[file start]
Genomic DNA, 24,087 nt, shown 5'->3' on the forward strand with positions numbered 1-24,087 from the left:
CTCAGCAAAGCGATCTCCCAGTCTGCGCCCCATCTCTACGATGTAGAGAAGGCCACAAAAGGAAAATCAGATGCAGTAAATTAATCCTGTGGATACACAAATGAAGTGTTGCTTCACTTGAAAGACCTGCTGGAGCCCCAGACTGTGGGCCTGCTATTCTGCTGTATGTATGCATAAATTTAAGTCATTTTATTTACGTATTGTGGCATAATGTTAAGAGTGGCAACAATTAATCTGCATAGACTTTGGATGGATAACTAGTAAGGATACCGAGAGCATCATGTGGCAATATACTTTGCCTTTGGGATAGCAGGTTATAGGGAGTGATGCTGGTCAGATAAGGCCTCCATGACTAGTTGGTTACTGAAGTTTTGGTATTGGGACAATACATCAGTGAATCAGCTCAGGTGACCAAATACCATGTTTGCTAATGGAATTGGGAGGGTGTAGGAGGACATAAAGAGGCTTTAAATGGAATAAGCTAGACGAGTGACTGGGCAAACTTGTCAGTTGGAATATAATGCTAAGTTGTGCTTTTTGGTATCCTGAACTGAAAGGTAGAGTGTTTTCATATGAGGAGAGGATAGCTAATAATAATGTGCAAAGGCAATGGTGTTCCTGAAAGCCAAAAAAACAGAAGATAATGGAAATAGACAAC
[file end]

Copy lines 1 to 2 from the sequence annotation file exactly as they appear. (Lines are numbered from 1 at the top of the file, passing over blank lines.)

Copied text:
Genomic DNA, 24,087 nt, shown 5'->3' on the forward strand with positions numbered 1-24,087 from the left:
CTCAGCAAAGCGATCTCCCAGTCTGCGCCCCATCTCTACGATGTAGAGAAGGCCACAAAAGGAAAATCAGATGCAGTAAATTAATCCTGTGGATACACAAATGAAGTGTTGCTTCACTTGAAAGACCTGCTGGAGCCCCAGACTGTGGGCCTGCTATTCTGCTGTATGTATGCATAAATTTAAGTCATTTTATTTACGTATTGTGGCATAATGTTAAGAGTGGCAACAATTAATCTGCATAGACTTTGGATGGATAACTAGTAAGGATACCGAGAGCATCATGTGGCAATATACTTTGCCTTTGGGATAGCAGGTTATAGGGAGTGATGCTGGTCAGATAAGGCCTCCATGACTAGTTGGTTACTGAAGTTTTGGTATTGGGACAATACATCAGTGAATCAGCTCAGGTGACCAAATACCATGTTTGCTAATGGAATTGGGAGGGTGTAGGAGGACATAAAGAGGCTTTAAATGGAATAAGCTAGACGAGTGACTGGGCAAACTTGTCAGTTGGAATATAATGCTAAGTTGTGCTTTTTGGTATCCTGAACTGAAAGGTAGAGTGTTTTCATATGAGGAGAGGATAGCTAATAATAATGTGCAAAGGCAATGGTGTTCCTGAAAGCCAAAAAAACAGAAGATAATGGAAATAGACAAC